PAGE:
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Ponder This

September 2013


Ponder This Challenge:

Alice and Bob are playing against the casino in the following game:

First Alice places her 0/1 bet. Bob then places his 0/1 bet. Finally, the casino provides its bet.
If all three bets are equal - Alice & Bob win; otherwise, the casino wins.
Alice and Bob can coordinate their strategy in advance, but once the games starts, they may not talk to one another or pass information in any way other than by announcing their bets.
Since the casino could easily cheat and always win by deciding its bet only after Alice and Bob announce their guesses, the casino must actually determine all its bets in advance and keep them in a safe from which they are drawn..
It is easy to see that the casino wins 75% of the time if Alice and Bob play at random, but they can get to 50% by agreeing that Alice will play at random and Bob will copy her. In both cases, Alice and Bob might, in the worst case, lose all the time (indeed with negligible probability, but still a nonzero one).

Now comes the interesting twist: Just before the beginning of the game, Bob steals the secret casino sequence from the casino's safe.
He knows he is going to get the secret Casino bets, but once he touches it - he can not talk to Alice anymore.
Now they can get 50% chance of winning, for example, by letting Alice play at random and having Bob play the secret casino bet.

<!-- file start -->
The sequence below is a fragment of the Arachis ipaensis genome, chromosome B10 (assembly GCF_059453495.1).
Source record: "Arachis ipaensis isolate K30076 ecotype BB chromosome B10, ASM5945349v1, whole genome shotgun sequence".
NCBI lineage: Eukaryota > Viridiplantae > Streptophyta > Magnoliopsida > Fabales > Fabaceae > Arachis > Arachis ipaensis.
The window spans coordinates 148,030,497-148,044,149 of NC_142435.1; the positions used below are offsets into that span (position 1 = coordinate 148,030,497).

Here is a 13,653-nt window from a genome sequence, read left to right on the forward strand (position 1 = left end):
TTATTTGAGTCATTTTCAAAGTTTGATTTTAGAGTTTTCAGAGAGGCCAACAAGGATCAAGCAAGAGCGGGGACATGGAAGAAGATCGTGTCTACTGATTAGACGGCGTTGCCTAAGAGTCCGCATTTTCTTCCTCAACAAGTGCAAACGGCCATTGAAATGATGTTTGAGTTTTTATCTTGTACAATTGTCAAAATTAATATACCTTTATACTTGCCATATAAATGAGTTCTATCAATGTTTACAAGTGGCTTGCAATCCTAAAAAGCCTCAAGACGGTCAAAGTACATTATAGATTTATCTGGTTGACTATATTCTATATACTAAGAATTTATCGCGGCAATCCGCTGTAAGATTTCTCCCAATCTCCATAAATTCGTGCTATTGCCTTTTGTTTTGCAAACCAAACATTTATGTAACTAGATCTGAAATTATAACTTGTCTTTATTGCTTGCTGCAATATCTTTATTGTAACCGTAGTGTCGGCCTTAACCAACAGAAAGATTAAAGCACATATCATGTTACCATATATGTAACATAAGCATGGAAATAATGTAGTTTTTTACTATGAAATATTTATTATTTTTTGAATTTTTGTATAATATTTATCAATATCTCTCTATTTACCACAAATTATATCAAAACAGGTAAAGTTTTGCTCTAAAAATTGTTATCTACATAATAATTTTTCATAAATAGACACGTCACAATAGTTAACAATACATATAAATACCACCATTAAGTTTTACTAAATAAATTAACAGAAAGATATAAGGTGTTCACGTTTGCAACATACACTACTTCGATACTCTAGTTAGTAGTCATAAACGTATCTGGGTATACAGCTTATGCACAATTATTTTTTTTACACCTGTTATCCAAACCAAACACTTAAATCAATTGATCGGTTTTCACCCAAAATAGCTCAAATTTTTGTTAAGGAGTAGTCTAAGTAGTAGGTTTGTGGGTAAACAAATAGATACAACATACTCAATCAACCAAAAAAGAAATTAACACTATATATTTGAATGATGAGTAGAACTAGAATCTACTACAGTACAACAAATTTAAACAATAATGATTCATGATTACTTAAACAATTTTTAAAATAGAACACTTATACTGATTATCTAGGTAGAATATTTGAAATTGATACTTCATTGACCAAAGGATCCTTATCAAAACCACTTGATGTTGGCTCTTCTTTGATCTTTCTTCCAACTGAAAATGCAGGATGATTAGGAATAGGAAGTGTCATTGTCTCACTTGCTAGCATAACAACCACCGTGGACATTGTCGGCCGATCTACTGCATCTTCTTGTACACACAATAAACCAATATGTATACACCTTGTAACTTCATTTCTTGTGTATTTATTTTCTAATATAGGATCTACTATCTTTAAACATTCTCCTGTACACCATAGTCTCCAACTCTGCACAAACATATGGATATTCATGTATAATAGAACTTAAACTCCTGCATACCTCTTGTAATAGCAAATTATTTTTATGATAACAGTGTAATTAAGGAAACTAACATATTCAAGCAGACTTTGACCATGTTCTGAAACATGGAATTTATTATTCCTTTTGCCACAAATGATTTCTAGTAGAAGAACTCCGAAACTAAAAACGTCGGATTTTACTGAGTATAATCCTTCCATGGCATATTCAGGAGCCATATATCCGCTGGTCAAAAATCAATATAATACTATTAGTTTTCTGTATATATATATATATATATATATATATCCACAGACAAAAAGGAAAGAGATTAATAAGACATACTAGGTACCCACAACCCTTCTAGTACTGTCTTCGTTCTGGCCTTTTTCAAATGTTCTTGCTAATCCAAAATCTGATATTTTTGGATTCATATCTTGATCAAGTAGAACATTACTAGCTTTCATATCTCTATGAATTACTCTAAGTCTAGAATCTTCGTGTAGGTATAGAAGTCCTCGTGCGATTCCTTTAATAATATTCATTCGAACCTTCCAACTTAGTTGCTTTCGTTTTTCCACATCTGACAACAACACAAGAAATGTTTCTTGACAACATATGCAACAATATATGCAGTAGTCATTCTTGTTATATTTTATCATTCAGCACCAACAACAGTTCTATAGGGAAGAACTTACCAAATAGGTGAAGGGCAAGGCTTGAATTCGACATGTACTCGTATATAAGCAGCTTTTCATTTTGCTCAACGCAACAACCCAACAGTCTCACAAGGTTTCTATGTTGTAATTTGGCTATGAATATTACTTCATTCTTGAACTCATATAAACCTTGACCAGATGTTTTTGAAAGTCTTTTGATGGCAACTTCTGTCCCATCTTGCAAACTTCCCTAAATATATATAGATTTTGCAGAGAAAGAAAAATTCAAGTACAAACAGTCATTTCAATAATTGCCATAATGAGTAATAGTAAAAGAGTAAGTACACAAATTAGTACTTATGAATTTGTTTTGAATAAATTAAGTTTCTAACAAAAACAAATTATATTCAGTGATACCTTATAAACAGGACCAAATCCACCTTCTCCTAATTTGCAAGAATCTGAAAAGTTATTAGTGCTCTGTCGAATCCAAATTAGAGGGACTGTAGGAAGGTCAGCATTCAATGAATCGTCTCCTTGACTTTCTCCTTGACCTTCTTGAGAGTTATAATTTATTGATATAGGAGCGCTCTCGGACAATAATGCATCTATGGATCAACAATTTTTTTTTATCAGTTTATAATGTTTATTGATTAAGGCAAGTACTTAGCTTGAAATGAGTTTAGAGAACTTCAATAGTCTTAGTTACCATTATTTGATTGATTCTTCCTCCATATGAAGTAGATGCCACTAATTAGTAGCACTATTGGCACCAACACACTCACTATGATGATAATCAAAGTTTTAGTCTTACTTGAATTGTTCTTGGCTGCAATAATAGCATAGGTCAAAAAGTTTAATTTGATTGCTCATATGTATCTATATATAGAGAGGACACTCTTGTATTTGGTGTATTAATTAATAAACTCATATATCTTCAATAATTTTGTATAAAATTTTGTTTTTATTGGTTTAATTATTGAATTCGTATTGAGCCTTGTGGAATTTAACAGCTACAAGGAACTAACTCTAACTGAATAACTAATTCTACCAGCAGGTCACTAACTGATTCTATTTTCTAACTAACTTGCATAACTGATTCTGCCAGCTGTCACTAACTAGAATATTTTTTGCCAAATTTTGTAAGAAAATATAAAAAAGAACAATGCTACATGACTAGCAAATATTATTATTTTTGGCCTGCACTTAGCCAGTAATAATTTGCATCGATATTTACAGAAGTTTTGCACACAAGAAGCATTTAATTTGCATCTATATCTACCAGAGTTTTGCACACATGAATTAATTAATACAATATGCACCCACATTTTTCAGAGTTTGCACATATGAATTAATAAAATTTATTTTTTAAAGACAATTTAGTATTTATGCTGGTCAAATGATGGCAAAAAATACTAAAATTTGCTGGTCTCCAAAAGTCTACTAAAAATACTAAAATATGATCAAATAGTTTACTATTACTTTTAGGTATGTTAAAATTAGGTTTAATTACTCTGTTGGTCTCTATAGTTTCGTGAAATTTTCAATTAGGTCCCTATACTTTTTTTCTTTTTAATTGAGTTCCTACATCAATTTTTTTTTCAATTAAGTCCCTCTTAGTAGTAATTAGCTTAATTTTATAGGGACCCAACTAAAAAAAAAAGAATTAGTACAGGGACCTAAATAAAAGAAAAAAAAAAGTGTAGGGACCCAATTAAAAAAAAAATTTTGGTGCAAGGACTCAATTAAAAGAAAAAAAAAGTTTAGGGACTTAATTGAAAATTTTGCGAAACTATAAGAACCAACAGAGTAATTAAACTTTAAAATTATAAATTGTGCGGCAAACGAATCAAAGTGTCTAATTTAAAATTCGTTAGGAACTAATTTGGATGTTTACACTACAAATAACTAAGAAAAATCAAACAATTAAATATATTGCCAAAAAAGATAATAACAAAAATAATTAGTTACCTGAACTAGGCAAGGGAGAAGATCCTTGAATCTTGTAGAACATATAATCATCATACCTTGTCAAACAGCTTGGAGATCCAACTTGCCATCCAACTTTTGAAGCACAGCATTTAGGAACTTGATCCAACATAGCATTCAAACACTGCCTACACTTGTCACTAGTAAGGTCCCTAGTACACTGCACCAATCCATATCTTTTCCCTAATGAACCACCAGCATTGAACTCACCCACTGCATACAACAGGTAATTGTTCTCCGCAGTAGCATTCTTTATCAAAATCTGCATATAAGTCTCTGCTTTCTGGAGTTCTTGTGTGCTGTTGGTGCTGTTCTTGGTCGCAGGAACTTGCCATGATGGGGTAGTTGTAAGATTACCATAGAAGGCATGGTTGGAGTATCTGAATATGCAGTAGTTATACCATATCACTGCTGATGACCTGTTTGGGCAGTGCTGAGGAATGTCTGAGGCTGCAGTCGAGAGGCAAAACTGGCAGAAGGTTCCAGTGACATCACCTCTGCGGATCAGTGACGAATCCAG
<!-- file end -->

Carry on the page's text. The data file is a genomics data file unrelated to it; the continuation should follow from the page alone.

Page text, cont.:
This way, however, they still might (in the worst case) lose all the bets.
They can, however, guarantee 50% winning by letting Alice repeat Bob's previous bet, and letting Bob play the right bet in the even rounds and the future bet in the odd rounds.

What we ask this month is to provide Bob's strategy from n=9 rounds of the game that guarantees that Alice & Bob will win at least m=6 times.

Please provide the answer as a list of 512 lines of nine bits. In each line, write Bob's bets for the specific nine bets of the casino.

For example, here is the answer for the same question with n=2 and m=1:
00
11
00
11
This answer implements the strategy mentioned above.

As a bonus question: when n goes to infinity, can they do better? What is the maximal probability they can guarantee in the worst case?


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Challenge: 09/01/2013 @ 10:00 AM EST
Solution: 09/30/2013 @ 10:00 AM EST
List Updated: 09/01/2013 @ 10:00 AM EST

People who answered correctly:


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